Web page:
Wi-Fi Calling Is Now Available On AT&T For iPhone 6/6s Owners

Earlier this month, AT&T complained to the FCC that Sprint and T-Mobile had enabled Wi-Fi calling support on their wireless networks without obtaining the necessary waivers for teletypewriter (TTY) support for the deaf and hard of hearing. AT&T reasoned that the only reason that it had not yet introduced the feature is because it was patiently awaiting an FCC waiver, while Sprint and T-Mobile were “going rogue” without any oversight.

"Because the commission has not granted AT&T's waiver petition," wrote AT&T legal SVP James Cicconi, "we are not in a position to provide Wi-Fi calling services to our customers even while our competitors provide those services in defiance of the commission's rules."

wifi calling

Earlier this week, the FCC finally granted AT&T the waiver, letting it skirt around the TTY rules; at least until December 31st, 2017. In its place, AT&T will deploy more modern real-time text (RTT) support. But even after getting the go ahead from the FCC, AT&T couldn’t help but stoke the flames again, with Cicconi adding:

We're grateful the FCC has granted AT&T's waiver request so we can begin providing Wi-Fi calling. At the same time we are left scratching our heads as to why the FCC still seems intent on excusing the behavior of T-Mobile and Sprint, who have been offering these services without a waiver for quite some time. Instead of initiating enforcement action against them, or at least opening an investigation, the agency has effectively invited them to now apply for similar waivers and implied that their prior flaunting of FCC rules will be ignored. This is exactly what we meant when our letter spoke of concerns about asymmetric regulation.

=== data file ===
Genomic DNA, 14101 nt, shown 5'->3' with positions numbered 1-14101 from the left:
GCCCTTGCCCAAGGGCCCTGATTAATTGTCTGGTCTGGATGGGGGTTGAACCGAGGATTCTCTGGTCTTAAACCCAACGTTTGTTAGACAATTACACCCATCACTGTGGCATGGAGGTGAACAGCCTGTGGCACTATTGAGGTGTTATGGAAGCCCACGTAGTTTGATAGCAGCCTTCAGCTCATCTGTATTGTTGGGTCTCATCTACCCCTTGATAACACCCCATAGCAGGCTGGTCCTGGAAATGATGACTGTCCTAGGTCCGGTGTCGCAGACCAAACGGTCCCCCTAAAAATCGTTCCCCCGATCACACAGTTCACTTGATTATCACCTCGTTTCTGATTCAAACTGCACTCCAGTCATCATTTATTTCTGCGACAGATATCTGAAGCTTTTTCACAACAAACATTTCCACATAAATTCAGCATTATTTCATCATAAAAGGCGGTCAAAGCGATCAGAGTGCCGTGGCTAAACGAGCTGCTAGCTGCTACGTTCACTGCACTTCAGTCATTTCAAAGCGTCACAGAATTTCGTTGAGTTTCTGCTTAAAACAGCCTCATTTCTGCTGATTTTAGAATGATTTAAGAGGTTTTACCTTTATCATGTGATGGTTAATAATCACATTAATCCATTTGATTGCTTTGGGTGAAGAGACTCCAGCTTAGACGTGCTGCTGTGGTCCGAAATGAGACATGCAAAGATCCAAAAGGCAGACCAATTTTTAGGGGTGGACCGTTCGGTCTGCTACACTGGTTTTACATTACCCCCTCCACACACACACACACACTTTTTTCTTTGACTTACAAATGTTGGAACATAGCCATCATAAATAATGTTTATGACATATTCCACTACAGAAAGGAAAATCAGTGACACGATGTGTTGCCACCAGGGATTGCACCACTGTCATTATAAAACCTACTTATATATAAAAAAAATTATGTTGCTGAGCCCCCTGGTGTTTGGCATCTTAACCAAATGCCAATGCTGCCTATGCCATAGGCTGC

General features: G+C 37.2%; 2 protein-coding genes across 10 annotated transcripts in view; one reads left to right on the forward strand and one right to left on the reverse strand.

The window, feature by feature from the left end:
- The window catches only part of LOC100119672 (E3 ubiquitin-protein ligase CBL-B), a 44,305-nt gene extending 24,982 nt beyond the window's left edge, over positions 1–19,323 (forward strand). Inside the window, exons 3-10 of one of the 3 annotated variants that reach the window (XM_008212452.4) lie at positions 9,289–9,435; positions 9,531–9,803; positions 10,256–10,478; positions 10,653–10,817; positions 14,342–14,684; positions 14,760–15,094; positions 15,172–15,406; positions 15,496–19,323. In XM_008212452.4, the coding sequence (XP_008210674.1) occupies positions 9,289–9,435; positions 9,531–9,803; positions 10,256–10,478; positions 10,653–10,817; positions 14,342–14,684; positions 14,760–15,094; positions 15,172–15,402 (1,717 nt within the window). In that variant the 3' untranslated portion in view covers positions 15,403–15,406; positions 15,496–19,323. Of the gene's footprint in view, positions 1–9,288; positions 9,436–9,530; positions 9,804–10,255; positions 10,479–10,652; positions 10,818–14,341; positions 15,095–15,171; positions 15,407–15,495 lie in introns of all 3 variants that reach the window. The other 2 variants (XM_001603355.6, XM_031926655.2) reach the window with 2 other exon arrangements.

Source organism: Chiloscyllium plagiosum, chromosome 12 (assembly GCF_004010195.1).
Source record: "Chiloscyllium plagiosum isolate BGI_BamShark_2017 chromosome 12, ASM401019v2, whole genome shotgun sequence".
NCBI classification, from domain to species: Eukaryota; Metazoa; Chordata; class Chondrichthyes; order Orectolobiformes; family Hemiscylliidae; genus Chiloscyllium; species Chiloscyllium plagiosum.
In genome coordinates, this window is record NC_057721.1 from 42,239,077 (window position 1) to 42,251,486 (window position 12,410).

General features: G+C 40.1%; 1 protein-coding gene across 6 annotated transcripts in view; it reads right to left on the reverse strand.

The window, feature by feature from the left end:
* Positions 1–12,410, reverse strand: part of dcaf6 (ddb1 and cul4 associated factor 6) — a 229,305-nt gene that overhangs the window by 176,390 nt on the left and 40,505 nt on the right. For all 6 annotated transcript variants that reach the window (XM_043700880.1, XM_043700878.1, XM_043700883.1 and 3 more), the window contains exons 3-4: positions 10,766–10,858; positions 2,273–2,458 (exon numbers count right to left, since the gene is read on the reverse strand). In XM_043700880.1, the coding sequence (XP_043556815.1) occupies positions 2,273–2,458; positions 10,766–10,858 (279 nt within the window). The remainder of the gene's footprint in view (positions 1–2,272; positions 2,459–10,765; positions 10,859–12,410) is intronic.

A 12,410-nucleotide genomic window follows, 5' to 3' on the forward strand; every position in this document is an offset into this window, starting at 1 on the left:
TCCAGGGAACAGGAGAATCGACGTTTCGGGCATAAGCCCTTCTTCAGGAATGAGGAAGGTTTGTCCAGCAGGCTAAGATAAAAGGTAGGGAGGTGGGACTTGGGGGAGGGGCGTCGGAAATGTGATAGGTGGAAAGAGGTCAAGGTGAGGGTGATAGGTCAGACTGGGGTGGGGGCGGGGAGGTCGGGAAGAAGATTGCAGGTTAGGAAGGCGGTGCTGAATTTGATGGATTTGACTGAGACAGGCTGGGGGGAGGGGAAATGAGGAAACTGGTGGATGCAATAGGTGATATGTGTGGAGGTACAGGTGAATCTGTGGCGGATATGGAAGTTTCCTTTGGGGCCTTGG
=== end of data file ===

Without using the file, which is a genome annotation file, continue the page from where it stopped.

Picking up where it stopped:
AT&T seemingly does have a point here, but rather than go back and forth about rules and regulations, the company today flipped with switch for Wi-Fi calling support, albeit only for the iPhone 6/6s and iPhone 6 Plus/6s Plus running iOS 9. Wi-Fi calling will kick in automatically if:

  1. You have one of the above supported devices
  2. You have a postpaid wireless account with HD Voice enabled
  3. You currently have a limited signal or no cell signal at all
  4. You are currently connected to a Wi-Fi network

“Wi-Fi Calling works in the background, allowing you to make and receive calls like you would on the cellular network,” wrote AT&T’s Bill Smith in a blog posting. “Since the service is built-in, you have the same telephone number and access to your contacts without having to add them to a separate app. Wi-Fi Calling is easy to set-up and, in most ways, making a call over Wi-Fi is a lot like a regular phone call.”

It’s unfortunate that Wi-Fi calling is only currently enabled for just a select number of iPhones, but we have the feeling that is partially because of the hardware requirements necessary to enable Wi-Fi calling and Apple’s strict software homogeny with iOS. We have the feeling that Wi-Fi calling will soon be extended to Android devices, but the rollout might be a bit staggered as AT&T works with each individual device OEM to enable support.